Selling Land

Selling Farmland or a Ranch: IRC Section 121 and Section 1031

Selling Farmland or a Ranch: IRC Section 121 and Section 1031

When selling farmland or a ranch that has both a primary residence and land, it is important to consider the tax consequences of Internal Revenue Code Section 121 and Section 1031. Vacant land can be sold along with a primary residence, utilizing the $250,000 ($500,000 married filing jointly) exclusion given the property was owned and used by the taxpayer as the taxpayer’s primary residence for time totaling two years or more. The capital gain exclusion is available once every two years.

Recreational vs. Investment Surrounding Land

Given the primary home is surrounded by substantial adjacent land held for investment and not for residential purposes, a 1031 exchange should be considered to defer the gain on the land. Consequently, the home can be excluded from gain under Section 121 and investment or land held in the productive use of a farm or ranch excluded from gain under Section 1031.

Separate Dwelling Unit

Revenue Procedure 2005-14 addresses mixed use property where a primary residence exists as a separate or same dwelling unit with non-residence property such as a farmhouse, apartment unit, hotel, motel, inn or bed and breakfast. To determine the amount of gain accounted for from the primary home and non-residential buildings or building portions, the taxpayer may allocate basis and realized gain by square footage. The Section 121 exclusion is applied first to the primary residence, and Section 1031 applied to the investment or non-residence portion.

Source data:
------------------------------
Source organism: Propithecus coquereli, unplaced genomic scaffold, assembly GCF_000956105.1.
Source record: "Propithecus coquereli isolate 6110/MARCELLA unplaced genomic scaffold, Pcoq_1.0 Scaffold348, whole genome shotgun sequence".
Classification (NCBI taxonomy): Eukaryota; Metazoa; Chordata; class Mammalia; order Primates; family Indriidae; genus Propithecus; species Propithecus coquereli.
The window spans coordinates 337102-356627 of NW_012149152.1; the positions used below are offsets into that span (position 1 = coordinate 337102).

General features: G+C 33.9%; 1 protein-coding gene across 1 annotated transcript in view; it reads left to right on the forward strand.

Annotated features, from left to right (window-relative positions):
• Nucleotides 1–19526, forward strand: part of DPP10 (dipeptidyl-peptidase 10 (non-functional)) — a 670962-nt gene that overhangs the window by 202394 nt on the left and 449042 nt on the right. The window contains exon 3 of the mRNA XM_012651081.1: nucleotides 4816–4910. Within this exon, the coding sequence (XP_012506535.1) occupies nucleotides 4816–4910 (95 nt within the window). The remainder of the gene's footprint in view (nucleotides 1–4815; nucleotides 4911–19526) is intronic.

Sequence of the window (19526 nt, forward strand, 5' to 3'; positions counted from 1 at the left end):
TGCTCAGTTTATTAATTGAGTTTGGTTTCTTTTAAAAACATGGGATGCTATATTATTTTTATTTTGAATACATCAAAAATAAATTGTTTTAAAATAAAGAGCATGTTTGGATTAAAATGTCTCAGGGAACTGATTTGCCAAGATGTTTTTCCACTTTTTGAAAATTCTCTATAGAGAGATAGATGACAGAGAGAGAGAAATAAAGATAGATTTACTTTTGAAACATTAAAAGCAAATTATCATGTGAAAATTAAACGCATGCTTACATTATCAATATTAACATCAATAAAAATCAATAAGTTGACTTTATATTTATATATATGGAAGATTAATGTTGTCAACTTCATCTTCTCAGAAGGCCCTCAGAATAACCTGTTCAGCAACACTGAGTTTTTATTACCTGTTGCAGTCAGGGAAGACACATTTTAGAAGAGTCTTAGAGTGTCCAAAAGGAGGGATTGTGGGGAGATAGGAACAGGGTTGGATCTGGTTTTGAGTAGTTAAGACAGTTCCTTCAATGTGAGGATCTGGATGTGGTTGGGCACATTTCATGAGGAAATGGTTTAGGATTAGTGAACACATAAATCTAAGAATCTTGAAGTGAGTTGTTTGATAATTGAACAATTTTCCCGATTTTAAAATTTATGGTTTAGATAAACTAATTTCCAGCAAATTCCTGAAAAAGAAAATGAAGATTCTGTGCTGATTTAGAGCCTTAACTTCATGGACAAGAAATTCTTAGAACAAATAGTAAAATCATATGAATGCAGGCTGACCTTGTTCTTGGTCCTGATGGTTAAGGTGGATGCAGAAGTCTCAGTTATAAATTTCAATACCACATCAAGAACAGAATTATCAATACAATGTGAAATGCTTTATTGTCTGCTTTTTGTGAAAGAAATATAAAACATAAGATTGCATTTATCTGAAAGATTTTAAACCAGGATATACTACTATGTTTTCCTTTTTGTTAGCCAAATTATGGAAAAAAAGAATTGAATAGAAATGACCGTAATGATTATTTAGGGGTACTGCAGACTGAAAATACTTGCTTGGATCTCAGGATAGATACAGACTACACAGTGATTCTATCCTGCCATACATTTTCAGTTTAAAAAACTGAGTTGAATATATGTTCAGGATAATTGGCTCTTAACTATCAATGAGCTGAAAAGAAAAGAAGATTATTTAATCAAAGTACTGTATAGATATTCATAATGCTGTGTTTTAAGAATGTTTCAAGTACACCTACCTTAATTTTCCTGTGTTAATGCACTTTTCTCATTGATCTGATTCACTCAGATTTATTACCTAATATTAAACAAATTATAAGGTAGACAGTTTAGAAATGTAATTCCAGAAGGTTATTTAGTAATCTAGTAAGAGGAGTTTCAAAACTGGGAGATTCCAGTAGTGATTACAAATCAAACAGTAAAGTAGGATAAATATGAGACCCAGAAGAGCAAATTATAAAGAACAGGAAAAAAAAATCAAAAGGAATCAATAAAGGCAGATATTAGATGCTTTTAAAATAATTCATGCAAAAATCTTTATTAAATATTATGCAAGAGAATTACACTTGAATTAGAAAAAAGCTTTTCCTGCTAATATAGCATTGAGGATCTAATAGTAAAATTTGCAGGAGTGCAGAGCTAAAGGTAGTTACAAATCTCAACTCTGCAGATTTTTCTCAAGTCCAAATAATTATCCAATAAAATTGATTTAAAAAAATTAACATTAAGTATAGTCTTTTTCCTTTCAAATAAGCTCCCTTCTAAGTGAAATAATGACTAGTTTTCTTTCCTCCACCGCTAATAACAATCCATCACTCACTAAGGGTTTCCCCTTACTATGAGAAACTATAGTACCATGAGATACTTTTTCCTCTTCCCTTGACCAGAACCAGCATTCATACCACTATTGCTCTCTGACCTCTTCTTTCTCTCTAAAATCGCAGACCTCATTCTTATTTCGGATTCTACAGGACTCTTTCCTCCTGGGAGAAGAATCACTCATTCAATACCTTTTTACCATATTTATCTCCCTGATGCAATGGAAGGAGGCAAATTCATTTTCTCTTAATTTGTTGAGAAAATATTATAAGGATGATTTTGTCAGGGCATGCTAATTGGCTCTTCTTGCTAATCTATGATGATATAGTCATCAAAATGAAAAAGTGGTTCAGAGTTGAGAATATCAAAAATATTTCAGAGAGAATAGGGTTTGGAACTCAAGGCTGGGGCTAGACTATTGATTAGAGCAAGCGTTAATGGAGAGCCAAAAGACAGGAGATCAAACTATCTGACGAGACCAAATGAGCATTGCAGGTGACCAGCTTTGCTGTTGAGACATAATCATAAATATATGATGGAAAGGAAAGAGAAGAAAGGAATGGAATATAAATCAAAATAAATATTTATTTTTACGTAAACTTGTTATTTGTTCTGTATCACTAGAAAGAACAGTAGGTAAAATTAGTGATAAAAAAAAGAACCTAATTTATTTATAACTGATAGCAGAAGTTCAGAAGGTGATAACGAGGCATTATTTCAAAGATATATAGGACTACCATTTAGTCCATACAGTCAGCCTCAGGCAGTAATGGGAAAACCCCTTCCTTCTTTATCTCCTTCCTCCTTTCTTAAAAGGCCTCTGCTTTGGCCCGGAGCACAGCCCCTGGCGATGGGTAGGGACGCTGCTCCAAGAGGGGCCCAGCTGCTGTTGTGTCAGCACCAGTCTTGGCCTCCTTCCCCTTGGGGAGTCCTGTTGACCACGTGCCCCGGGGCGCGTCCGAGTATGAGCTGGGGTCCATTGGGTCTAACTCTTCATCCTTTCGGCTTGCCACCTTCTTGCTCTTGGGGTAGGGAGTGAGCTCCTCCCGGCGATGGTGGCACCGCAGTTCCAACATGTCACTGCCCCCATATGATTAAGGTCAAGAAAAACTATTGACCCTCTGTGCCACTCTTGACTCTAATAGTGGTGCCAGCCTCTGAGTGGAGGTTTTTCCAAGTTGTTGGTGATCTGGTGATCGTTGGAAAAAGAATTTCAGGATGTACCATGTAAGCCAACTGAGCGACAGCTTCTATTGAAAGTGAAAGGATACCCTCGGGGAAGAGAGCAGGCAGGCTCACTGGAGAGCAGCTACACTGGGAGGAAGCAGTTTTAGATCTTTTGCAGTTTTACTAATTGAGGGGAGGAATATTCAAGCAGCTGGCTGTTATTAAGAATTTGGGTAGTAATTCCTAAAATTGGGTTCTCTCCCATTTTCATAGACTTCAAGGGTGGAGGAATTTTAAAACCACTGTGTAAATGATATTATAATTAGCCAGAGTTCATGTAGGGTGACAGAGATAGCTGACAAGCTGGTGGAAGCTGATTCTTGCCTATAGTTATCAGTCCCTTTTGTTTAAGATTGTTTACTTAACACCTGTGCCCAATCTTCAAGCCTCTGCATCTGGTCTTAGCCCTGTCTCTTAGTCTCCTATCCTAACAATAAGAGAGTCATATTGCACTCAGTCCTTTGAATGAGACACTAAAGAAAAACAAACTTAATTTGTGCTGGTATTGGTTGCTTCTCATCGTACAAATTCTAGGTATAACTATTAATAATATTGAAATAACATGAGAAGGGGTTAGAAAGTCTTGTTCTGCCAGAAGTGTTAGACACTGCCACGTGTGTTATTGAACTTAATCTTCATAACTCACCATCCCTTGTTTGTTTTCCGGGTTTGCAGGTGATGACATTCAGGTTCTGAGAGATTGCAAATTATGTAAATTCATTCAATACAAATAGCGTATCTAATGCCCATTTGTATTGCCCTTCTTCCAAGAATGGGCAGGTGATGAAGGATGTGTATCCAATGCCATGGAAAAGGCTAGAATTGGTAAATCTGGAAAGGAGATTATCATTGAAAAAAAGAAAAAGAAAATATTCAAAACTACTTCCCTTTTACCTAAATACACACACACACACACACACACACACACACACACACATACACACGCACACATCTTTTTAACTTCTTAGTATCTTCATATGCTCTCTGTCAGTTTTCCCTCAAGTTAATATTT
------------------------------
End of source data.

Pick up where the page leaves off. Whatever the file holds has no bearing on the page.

The outcome of a farm or ranch closing are separate settlement statements reflecting the primary residence separate from the investment or real property, and inclusive of the personal property if irrigation, livestock or equipment are also included in the sale. Affixed irrigation equipment, including center pivots, pumps, filters and supply pipes are considered real property improvements, while portable water wheels not affixed to the ground are considered personal property. The 1031 exchange agreements should not reflect the primary residence. The taxpayer may receive cash from the sale of their primary residence while the investment proceeds are wired to the qualified intermediary for the 1031 exchange.

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About the author

Andy Gustafson, CES

Andy Gustafson, Certified Exchange Specialist®, is a managing member of Atlas 1031 Exchange, LLC, a nationwide accommodator of Internal Revenue Code Section 1031. He founded the company in 2007, and has since expanded his professional services into Texas and the Midwest. He has spoken to hundreds of investors at Wealth Camps and Real Estate Investment Clubs nationwide and is a sought after speaker on the topic. As an approved continuing educational provider, he has helped hundreds of Realtors, Attorneys, and CPAs understand the application of the 1031 code. To date he has accommodated over 500 exchanges representing $433,000,000 in exchanged value and deferring over $22,000,000 in taxes.

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